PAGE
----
The Hula Hoop Girl Twirls Again-3

This is the last in this particular series although I anticipate another shoot with this talented and attractive young lady in about 2 weeks.

As I was driving home about a week before this shoot I was passing a “Toys R Us” store and I noticed they had a bunch of discontinued toys out on the sidewalk and there were several cartons of hula hoops sitting there marked down. Apparently hoops have not been selling well of late in this area—a shame. To me, hula hoops are wonderful, frivolous fun—something we can almost never get enough of.

I guess fun in this area has fallen out of favor.

On an impulse I turned into the parking lot—I was thinking about getting hoops for my wife’s two youngest grandchildren in Pennsylvania.

I was poking around in the discontinued Sesame Street characters when I took note of a two-headed purple creature—I think his name is usually just, “Two-headed Monster”—though I ran across a reference to a skit in which the monster appears and there are 2 phones marked “Frank” & “Stein.”

When my son was about 5 or 6 he watched Sesame Street pretty regularly and was always afraid of the two-headed monster. He’d walk over and turn off the TV and ask to do something else—play catch maybe.

I never understood what it was that made The Two Headed Monster so scary. He talked in a combination of baby talk and gibberish and always seemed confused or just dumb—he was cuddly, vulnerable and harmless. I asked my son what it was that scared him but he couldn’t explain it. Obviously there was something in the character’s appearance or manner that tapped into some fundamental anxiety on my son’s part—logically (whatever that means) it didn’t make sense—to me. That tends to be the nature of much of what we fear—it’s much more of a comment on ourselves and who we are deep inside rather than the stimulus—in this case the puppet.

I think—broadly speaking—there are two kinds of fear—the real and the neurotic or irrational. Somebody sticking a loaded gun in your face is certainly real and fear is certainly justified but very few of us in this society are going to find a gun in our faces in the foreseeable future.

Feeling fear at the possibility of losing our job is pretty common—especially in an uncertain economy. But we’re not going into fight or flight mode for any physical reason—it’s really more of a fear of the unknown and a reaction to fantasies of being reduced to poverty—losing our material possessions, health/medical problems, alienation from loved ones or professional colleagues, being unable to provide for our dependant loved ones and with many men especially—the inability to provide and protect is equivalent to emasculation.

But suppose you lost your job and weren’t afraid—just concerned and disappointed.

Chances are things would go at least the same or more likely—much better—than if you freaked out, got depressed or did something you later regretted. The great majority of us will not lose our jobs and if we do we won’t do anything regrettable. And of those of us who are forced by life’s vagaries to become creative and adventuresome, very often end up better off or no worse when the dust settles.

But it has been my experience that the great majority of people will fiercely defend and hang on to their fears—grimly convinced they will tumble headlong into darkness, chaos and the most horrible of deaths—if they let their guard down for even a second. They never question the utility of their dark convictions. In effect they’re slaves to fear—and by extension—to irrationality. If you’re not clear on what I’m talking about you have only to look at some of the political and social anxieties that swirl about the media and popular culture in recent months. There’s plenty of irrationality on both sides of any issue you want to look at. But don’t point that out to people who are actively concerned about —whatever—unless you want a fight.  The ironic thing here is the individual on the “A” side of the issue is almost certainly just as scared and crazy as the guy on the “B” side.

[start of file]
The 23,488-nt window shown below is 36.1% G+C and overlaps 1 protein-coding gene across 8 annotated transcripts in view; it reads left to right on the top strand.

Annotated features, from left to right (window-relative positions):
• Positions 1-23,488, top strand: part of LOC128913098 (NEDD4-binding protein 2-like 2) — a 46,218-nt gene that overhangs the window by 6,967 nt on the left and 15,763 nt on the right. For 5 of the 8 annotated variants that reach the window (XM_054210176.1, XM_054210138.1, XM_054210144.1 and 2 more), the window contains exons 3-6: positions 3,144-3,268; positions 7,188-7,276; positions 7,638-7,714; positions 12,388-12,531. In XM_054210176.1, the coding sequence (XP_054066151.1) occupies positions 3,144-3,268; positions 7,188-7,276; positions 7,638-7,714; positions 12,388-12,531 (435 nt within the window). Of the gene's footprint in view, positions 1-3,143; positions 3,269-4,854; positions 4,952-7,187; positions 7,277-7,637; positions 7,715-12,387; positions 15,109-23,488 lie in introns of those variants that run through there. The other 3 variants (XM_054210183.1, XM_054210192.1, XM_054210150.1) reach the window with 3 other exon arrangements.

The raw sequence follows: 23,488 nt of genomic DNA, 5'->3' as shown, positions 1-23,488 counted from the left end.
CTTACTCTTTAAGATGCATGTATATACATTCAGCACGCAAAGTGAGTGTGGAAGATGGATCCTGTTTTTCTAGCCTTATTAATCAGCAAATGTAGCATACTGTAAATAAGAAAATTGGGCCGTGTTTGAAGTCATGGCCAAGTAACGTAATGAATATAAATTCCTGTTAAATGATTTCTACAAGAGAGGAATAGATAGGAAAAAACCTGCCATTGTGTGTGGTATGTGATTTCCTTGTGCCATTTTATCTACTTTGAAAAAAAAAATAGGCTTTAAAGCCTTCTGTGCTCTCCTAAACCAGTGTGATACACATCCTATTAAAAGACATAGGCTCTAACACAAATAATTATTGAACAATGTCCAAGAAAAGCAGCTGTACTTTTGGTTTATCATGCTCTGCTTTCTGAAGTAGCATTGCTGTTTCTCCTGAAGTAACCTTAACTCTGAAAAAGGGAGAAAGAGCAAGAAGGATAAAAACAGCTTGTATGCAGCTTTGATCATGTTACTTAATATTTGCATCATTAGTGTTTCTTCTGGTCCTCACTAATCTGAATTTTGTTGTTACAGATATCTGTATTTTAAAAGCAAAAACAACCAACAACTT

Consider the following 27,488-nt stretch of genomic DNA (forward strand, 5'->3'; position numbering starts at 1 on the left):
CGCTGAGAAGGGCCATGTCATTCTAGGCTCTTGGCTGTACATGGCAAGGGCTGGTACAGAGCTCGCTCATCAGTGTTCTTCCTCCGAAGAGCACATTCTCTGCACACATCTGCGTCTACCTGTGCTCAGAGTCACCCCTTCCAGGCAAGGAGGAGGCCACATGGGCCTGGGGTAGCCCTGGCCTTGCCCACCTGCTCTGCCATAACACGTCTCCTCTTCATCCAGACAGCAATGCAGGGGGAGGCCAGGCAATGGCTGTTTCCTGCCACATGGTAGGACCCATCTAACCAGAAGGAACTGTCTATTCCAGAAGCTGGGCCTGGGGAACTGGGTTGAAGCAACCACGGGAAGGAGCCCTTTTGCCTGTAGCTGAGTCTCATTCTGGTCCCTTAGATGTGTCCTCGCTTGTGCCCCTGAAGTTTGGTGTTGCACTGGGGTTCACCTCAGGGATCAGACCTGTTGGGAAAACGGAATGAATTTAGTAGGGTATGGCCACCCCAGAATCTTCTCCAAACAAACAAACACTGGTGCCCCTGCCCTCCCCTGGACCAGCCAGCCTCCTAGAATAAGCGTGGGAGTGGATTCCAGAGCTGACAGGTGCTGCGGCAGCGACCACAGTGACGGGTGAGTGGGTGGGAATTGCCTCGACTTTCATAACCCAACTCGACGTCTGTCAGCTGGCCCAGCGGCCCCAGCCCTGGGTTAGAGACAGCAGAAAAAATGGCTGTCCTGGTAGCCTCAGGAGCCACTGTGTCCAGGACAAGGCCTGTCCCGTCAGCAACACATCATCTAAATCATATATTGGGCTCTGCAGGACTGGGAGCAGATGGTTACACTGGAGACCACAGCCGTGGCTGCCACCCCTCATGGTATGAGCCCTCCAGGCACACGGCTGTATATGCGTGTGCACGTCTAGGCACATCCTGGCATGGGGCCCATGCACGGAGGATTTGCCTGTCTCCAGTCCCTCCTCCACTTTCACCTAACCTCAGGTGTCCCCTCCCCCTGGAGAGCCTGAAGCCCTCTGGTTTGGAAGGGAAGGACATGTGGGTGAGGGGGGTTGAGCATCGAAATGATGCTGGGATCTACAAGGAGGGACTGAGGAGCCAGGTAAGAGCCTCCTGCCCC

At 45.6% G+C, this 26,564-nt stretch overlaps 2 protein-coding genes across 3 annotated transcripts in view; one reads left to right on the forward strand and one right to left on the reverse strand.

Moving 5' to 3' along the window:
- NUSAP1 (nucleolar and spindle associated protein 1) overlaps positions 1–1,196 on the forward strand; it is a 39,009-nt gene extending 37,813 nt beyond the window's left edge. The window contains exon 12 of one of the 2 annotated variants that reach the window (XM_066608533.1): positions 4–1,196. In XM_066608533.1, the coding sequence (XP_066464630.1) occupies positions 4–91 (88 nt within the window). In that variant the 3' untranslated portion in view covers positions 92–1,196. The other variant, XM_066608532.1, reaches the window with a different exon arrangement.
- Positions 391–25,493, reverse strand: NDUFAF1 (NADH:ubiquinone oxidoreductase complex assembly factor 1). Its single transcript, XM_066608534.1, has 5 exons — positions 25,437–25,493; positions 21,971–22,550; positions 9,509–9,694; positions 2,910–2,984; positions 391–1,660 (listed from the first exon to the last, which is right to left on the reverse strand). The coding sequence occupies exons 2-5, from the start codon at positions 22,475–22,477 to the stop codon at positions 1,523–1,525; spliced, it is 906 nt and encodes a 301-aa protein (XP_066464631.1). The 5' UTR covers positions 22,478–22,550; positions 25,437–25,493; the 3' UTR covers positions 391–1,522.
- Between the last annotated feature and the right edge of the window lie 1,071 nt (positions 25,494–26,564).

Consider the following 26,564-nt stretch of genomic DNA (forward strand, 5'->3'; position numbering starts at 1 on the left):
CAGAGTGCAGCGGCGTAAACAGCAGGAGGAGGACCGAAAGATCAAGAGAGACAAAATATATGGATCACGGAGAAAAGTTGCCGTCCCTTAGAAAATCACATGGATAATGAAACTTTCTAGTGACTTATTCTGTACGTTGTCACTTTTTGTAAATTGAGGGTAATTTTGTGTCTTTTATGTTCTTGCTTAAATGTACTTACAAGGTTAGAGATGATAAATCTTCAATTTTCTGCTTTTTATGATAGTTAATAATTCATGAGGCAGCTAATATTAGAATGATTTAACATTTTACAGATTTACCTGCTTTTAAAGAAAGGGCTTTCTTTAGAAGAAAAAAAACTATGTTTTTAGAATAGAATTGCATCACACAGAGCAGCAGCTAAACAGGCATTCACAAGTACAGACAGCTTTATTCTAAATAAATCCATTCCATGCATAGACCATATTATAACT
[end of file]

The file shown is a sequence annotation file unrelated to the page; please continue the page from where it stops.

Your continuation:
I once had a client ask me how he could tell if he was making progress in therapy. I was quite surprised to hear myself say something that made unusually good sense. I said,

” You’re making progress when you overcome a fear.”

Pretty cool, huh?

My son is 23 now and doing well in college. I don’t think he’s afraid of the Two-Headed Monster any more so he’s made progress. For him it was just a matter of time passing, routine growth and eventually realizing while his fear was real (to him) the source of that fear was not in any way a threat.

Most people, I think, stop growing up sometime in their thirties if not much earlier—meaning they have a good solid set of fears in place that—in all likelihood—will serve them well for the next half century—unfortunately.

They will die thinking the Two Headed Monster is real and as they breathe their dying breaths will no doubt congratulate themselves on keeping up their vigilance until the end. I mean it must have worked—right—the monster never came around?

Most of us are not Zen monks—we will have to live with irrational fears—but that doesn’t mean we have to unquestioningly buy into all that grim nonsense. Learn meditation, embrace the loving aspects of your faith if you are a religious person—reject the fearful, hateful and angry in all aspects of life.

Then go out and buy yourself a hula hoop. I know a place where they’re on sale.

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